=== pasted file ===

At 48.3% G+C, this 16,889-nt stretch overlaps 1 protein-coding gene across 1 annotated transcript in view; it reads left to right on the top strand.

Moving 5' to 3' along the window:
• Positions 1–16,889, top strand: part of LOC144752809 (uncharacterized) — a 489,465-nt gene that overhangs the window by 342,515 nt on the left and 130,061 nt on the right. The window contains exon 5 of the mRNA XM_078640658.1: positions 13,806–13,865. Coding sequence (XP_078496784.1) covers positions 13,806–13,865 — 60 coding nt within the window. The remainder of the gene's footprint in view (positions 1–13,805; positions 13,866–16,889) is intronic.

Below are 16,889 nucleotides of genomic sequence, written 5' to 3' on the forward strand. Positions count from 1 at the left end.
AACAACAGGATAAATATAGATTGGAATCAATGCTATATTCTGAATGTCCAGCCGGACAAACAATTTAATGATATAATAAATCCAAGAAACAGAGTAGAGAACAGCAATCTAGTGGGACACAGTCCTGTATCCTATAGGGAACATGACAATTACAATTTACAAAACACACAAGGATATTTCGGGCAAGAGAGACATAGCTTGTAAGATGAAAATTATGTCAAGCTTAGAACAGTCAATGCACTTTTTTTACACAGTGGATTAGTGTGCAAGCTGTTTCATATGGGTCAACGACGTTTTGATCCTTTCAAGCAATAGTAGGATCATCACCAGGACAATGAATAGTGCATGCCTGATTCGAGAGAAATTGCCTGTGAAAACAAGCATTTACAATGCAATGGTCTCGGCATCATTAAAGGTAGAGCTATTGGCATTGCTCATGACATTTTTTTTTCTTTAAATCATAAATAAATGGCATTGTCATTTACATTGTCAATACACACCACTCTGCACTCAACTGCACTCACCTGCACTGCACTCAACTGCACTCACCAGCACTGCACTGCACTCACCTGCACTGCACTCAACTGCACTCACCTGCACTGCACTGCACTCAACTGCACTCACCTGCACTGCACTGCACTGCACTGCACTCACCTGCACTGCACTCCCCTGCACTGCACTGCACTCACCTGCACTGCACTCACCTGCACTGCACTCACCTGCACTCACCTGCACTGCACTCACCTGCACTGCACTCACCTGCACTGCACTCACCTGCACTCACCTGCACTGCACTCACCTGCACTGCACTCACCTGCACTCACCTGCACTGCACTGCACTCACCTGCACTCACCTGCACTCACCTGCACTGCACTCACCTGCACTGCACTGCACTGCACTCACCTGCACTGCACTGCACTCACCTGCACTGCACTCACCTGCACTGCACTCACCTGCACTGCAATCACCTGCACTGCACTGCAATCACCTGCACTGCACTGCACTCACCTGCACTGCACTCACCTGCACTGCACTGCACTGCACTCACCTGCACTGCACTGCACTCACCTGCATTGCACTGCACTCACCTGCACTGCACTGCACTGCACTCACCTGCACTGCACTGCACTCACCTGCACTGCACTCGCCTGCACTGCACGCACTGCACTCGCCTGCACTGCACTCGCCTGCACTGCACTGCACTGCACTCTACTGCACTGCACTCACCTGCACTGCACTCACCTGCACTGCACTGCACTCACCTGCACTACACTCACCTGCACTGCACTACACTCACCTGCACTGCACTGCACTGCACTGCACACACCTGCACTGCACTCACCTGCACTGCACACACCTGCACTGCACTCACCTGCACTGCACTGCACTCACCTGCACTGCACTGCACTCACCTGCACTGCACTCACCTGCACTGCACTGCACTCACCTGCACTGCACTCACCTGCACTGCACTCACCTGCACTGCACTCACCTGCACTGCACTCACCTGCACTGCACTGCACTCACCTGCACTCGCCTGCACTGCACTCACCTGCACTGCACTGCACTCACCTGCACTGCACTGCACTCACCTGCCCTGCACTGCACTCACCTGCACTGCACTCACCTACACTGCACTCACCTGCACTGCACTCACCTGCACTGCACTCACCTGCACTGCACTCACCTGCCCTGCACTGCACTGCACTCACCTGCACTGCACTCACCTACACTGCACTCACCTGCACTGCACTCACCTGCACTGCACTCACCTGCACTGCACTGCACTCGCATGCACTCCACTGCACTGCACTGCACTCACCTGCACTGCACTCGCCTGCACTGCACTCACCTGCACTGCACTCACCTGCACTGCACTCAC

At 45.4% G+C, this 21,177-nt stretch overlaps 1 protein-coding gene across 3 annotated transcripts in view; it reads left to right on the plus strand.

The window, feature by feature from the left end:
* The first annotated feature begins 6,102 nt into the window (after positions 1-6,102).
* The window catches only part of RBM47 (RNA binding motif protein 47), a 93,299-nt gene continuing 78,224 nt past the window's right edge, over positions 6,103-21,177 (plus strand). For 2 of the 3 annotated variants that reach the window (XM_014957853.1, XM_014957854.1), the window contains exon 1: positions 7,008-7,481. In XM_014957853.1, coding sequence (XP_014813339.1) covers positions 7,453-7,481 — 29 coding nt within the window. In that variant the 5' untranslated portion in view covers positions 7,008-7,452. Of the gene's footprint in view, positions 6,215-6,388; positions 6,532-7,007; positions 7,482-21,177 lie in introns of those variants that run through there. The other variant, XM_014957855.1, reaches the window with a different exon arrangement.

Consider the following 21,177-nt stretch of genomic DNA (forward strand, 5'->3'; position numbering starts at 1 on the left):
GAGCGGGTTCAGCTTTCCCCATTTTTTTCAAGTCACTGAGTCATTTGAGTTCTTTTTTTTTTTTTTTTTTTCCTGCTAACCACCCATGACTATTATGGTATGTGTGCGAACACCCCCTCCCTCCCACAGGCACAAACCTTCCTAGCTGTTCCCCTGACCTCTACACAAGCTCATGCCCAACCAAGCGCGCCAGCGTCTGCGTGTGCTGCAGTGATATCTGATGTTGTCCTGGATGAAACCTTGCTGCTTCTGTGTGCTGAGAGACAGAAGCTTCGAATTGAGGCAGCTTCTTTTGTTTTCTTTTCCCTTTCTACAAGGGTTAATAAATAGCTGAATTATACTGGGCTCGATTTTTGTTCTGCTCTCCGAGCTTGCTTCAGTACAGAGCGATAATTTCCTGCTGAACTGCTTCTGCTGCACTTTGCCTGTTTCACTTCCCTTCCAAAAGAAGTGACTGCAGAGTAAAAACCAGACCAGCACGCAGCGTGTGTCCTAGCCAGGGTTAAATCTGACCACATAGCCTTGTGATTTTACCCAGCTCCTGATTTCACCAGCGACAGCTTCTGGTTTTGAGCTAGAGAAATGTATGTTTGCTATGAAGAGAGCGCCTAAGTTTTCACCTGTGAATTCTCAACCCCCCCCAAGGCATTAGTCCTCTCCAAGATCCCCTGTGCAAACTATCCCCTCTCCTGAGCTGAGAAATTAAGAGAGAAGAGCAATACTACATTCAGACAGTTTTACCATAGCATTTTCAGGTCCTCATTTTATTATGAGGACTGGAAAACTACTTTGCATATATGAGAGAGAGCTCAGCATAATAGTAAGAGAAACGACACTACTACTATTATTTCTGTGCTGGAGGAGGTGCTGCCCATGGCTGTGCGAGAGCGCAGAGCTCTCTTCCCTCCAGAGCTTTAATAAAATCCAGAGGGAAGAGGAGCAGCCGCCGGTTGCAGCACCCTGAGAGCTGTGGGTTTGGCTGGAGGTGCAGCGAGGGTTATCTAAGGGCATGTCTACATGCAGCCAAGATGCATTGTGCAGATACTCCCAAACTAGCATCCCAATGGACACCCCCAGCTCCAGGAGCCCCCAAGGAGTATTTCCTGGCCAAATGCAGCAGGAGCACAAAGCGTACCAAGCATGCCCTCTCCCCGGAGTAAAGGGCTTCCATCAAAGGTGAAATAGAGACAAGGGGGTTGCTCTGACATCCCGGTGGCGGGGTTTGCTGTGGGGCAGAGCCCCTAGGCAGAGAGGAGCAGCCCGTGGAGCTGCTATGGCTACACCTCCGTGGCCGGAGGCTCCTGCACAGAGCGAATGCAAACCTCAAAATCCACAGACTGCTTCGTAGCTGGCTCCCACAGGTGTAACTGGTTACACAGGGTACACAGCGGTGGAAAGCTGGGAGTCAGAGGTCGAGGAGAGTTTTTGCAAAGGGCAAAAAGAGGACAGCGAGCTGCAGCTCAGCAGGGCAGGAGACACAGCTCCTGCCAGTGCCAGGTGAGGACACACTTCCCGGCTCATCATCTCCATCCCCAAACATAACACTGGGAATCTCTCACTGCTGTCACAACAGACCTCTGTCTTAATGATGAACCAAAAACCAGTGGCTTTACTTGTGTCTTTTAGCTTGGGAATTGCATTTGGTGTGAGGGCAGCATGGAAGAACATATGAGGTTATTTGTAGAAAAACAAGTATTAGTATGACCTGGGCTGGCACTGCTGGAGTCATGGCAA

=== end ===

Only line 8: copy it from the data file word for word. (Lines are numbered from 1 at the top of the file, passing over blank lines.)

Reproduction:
* The first annotated feature begins 6,102 nt into the window (after positions 1-6,102).